Wednesday, September 5, 2007

Salame al Finocchietto - Wow that was quick!

It's only been 10 days since I put this salame in the curing chamber, but it's ready! I kept the chamber at 56 deg. F and a humidity of about 65%.

As of this morning, the weights of the salami have decreased as follows:
Salame A: 566g -> 321g a 43% loss in weight
Salame B: 596g -> 359g a 40% loss in weight.

So I took salame A, the one which had lost more weight, out of the curing chamber. As you can see there is no mold formation on the outside of my salame. I've never been able to figure this out. I have no idea why. I've even tried spraying the salame with distilled water in which I've mixed a moldy casing from a commercial salame...nothing! I must have a magical chamber which doesn't allow growth.

Anyhow, the aroma is very light, I can smell the fennel, and the black pepper, but not really strong. Cut into it:

You can see the medium fine grain, the nice distinct fat chunks and the black pepper and fennel seeds.
Flavor is very good. Very mild acidity, which is what I was going for, nice fennel flavor, but the black pepper is maybe just a touch too strong. I'd reduce it about 20% next time. Texture was good. A bit drier around the edges than in the middle, but this may change as it firms up after a few days in the fridge. I've found that a week or so in the fridge (sealed in a zip lock bag) allows the meat humidity to equalize across the diameter and the flavor seems to increase.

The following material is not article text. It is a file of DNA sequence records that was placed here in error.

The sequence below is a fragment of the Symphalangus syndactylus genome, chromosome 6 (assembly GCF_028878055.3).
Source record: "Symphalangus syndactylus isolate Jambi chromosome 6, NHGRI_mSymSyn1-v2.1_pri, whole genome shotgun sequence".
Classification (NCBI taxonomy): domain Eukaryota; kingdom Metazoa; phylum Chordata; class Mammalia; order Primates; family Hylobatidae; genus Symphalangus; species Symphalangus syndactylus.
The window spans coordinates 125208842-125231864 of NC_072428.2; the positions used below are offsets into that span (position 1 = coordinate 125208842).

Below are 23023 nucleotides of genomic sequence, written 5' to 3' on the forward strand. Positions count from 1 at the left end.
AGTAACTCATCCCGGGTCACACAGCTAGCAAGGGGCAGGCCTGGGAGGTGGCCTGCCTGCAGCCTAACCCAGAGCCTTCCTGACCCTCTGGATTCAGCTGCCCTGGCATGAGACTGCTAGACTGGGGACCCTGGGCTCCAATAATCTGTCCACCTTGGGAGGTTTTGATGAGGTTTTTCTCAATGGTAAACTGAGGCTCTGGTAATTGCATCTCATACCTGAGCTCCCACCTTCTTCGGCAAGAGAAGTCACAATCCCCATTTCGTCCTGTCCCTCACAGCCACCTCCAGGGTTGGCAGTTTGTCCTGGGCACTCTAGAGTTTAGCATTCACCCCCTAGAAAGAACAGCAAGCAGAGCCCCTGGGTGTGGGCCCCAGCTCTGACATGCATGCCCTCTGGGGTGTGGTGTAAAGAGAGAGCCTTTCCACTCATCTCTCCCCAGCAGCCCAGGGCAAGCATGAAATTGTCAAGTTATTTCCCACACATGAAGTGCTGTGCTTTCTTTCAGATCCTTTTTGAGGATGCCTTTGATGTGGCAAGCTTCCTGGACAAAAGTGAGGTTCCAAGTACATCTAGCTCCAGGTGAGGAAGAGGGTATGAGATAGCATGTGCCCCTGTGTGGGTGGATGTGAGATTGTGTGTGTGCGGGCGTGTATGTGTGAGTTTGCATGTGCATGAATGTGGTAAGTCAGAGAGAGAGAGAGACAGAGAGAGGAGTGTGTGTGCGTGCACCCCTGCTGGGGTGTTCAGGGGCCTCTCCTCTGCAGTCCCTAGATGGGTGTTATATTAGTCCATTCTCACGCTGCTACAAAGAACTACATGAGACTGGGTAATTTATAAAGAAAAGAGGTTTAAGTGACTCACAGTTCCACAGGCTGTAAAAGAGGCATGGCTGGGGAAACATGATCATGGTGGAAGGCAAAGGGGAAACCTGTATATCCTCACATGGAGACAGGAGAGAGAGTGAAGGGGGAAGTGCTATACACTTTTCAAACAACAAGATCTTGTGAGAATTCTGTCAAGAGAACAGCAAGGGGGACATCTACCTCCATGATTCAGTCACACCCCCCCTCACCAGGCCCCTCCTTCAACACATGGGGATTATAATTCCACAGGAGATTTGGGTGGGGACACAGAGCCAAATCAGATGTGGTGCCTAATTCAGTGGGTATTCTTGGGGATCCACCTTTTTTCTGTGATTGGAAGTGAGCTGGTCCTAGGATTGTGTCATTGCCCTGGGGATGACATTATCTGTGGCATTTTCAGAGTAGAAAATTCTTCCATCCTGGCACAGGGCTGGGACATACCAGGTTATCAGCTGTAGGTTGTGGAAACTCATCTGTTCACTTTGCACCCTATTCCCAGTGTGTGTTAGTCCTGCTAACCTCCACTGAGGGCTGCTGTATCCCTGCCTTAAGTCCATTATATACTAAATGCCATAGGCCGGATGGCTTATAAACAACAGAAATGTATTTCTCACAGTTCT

Overall I'm pleased. Simple flavors, good salame.


Anonymous said...

Of course there was no mold you kept it at very low humidity and that is reason why salame had that hard ring around. Anyway very nice blog!

EZ said...


My observations are that 63-65 degrees (F) and 65% humidity are the *minimum* needed for good mold growth. Less than that and it seems to grow slowly if at all; more than that and it grows faster. I haven't set up experiments to test this yet. So many experiments to do, so little time...


Jasonmolinari said...

thanks EZ.